Blue Ridge Ranch - John Marshall PO Box 97 • Llano, TX 78643 • 713-398-5024 Cactus Rose Longhorns - Dan & Merrilou Russell 11288 FM 822 • Edna, TX 77957

Cherokee Cattle Co. - Bob & Brady Elmore 1043 Peterson Road N • Iowa Park, TX 76367 940-257-3921 or 940-282-3575 Cottonwood Creek Ranch - Gary Kudrna 2203 Princeton Dr • Ennis, TX 75119 • 214-893-1770 Diamond G Farms - Ben Garner 10103 Chukar Circle • Austin, TX 78758 • 512-801-8242 DreamWeaver Ranch - Stephen and Susan Clausen 555 E Houston St. • Giddings TX 78942 Diamond D Ranch - Dawn Divinia 511 Pratt Road • Red Oak, TX 75154 • 972-890-8891 El Coyote Ranch - Felix Serna PO Box 711 • Kingsville, TX 78364 • 361-294-5462 Cynthia Williams 1806 Woodlawn Drive • San Angelo, TX 76901 • 325-653-5257 Ferguson Ranch - Larry & Meloney Ferguson 3712 Bill Owens Parkway • Longview, TX 75605 • 903-297-5893 -- continued on pg. 55

Improving the Value of Your Herd Written by Mike Crawford Buying and selling Texas Longhorns has been a time-honored tradition for many years. We are captivated by the natural beauty of these animals standing majestically against expansive landscapes. Many become new owners after searching the Internet and finding a couple of new Longhorn friends. While they all are beautiful in their own way, not every Longhorn looks like the prized bulls and cows advertised in magazines like this one, fetching tens of thousands of dollars. Texas Longhorns vary drastically in size and structure. Each Longhorn has a set of individual traits. These traits may or may not be of value to potential buyers. As breeders, we spend years and years growing and improving our herd. We continue to match cows and bulls hoping to get the perfect calf. When you do, it is a great feeling and can be highly profitable. When you don’t, you have a calf on the ground that will eat the same amount of grass as a high value Longhorn. The Dilemma All breeders face a similar problem. There comes a time when you simply have too many July 2015

Longhorns and selling is inevitable. At that point, breeders evaluate their herd, make decisions about their best cattle and look for options to selling the others. Longhorn sales offer an opportunity to sell cattle but the consignment fee and transportation costs can eat away at a profit on Longhorns at the low end of the market. I wrestled with the problem of what to do with too many Longhorns that were not going to improve the herd and was able to turn the problem into an opportunity. A Lean Beef Solution The alternative is working with companies that buy Longhorns for their lean healthy meat. A wide variety of ranchers have successfully sold their less-desirable bulls and cows as a lean beef option to organizations like Chisholm Trail Longhorn Beef and other Longhorn beef producers located throughout the country. This not only creates an opportunity for you to profit from your herd but also a chance to stimulate the health-food market and bring better food to families all over the country. The general population is growing more interested in

lean, local, grass-fed beef and Longhorn beef provides the best healthy and nutrient-dense option. Longhorn beef provides the same omega-3 fatty acids as wild caught fish and is packed with nutrients such as vitamin B6 and beta-carotene, it is also very low in fat, cholesterol and calories. Each serving only contains about 140 calories on average. This means it is healthier than almost any other meat or poultry available. As you work to improve the value of your herd, consider the benefit of the consistent market for Longhorn beef. By culling the low end of your herd you will improve your Longhorn program and profit at the same time. You only have so much land and a $1,000 Longhorn eats the same amount of grass as a $10,000 Longhorn. Improve the quality, and therefore the value, of your herd by selling those Longhorns that aren’t making the cut. Don’t wait, because this problem increases over time. Now is the time to evaluate your herd while the grass is green, so you can consistently get top value for your Longhorns.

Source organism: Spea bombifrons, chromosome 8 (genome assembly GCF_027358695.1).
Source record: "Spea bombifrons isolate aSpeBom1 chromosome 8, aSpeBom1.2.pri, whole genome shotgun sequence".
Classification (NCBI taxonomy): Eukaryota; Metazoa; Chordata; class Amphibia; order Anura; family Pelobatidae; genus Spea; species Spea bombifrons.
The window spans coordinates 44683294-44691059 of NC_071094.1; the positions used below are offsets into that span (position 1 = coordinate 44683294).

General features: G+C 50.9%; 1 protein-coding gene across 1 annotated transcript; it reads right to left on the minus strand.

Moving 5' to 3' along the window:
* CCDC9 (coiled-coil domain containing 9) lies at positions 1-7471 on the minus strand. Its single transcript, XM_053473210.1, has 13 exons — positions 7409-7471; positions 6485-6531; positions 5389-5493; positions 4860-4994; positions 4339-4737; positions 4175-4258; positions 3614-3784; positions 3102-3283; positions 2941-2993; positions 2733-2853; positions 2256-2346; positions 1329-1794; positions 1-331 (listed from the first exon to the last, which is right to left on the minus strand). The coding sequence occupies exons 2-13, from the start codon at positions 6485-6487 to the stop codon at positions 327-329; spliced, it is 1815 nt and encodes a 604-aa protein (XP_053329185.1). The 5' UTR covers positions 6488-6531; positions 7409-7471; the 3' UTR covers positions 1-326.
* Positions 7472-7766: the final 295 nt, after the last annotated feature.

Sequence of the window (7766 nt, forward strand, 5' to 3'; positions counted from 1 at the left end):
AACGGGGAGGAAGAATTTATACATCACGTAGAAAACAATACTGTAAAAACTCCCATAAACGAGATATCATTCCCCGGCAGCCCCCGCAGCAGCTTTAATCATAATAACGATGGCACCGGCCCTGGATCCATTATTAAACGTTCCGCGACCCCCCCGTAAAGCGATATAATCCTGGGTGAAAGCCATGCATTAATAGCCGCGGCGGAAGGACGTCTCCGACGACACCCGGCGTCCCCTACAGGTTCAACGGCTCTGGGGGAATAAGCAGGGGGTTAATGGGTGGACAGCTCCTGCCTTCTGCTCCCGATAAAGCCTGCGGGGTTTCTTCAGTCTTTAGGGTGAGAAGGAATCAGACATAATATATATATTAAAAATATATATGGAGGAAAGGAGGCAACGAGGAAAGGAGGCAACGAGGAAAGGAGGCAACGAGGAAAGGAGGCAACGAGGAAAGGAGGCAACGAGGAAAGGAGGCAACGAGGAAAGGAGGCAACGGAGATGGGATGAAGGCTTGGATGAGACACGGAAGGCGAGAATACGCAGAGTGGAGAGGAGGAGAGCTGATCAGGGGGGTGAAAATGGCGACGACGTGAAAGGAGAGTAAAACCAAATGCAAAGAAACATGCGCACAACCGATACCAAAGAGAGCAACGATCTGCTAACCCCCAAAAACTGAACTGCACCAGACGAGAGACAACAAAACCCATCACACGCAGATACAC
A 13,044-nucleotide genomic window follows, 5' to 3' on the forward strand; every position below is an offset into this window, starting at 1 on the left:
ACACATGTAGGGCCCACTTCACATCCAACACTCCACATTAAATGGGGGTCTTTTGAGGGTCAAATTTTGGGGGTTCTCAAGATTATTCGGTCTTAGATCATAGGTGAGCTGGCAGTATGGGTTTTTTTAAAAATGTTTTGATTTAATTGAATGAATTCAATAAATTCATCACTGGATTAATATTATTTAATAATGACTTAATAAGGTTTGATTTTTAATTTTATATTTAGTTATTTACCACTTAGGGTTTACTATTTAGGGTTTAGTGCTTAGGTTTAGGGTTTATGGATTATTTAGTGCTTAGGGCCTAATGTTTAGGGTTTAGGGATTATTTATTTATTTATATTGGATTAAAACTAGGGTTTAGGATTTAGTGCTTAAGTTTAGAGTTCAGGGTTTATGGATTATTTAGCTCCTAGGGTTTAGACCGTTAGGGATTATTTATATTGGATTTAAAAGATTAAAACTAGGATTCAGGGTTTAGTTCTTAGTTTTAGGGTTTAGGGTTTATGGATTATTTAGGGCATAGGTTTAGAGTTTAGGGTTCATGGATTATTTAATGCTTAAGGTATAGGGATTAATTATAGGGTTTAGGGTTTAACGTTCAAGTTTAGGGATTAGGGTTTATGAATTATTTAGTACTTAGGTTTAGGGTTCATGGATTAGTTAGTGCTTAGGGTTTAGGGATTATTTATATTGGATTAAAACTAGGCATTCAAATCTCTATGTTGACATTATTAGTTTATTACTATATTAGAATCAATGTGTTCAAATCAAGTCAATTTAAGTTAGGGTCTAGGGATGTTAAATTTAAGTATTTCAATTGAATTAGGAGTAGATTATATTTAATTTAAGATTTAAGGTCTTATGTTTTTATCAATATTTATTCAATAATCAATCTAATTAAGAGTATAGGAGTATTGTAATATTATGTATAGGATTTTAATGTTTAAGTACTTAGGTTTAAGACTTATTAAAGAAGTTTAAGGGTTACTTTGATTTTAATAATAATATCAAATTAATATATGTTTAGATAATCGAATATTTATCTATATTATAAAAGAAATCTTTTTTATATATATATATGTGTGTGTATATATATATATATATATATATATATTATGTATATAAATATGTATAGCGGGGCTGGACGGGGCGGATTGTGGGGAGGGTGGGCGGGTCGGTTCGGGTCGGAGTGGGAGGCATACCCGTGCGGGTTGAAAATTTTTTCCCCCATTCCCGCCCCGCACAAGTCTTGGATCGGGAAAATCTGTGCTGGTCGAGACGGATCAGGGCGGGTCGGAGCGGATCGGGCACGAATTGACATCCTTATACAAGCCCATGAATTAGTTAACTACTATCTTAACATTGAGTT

-- continued from pg. 52 East Texas Longhorn Association met for its annual business meeting April 25 at the home of Kurt and Glenda Twining in Scroggins, TX. Following a delicious meal, highlights of the meeting included standard business items plus reports from TLBAA CEO EXAS EAST T BREEDER Barbara Linke and Board members Lana Hightower and Keith DuBose on current RN TLBAA plans and projects. Lana Hightower and Joel Norris Jimmie Gee, Jorge LONGHOSOCIATION announced shows they will superintend in Tyler (end of Avalos and Alex AS September) and Athens (weekend before Thanksgiving), and Rivera received scholarship checks. Joel presented to the affiliate a certificate of appreciation for regJoel Norris ular reporting of its activities in the Trails over the past year. Jorge Avalos reported on ETLA youth events over the past year, and Dr. Tim Roddam recognized the affiliate's three graduating seniors with scholarship checks: Jorge Avalos (Ferris High School); Jimmie Gee (Springtown High School); and Alex Rivera (home school study program in Red Oak). The following officers were elected for 2015-2016: James Wilkins, President; Keith DuBose, Vice-President; Connie Ollive, Secretary; Lana Hightower, Treasurer; and Dr. Tim Roddam, Reporter. New directors elected to the Board included Barbara Marquess, Joel Norris, Paula Wilkins and Joe Hynes. Dr. Tim Roddam and Kathy Belt were named as Youth Advisors. The day was climaxed by a tour through the Twinings' pastures providing the opportunity for viewing some exceptional cattle. Once again, ETLA proved itself to be a great group of which to be a part!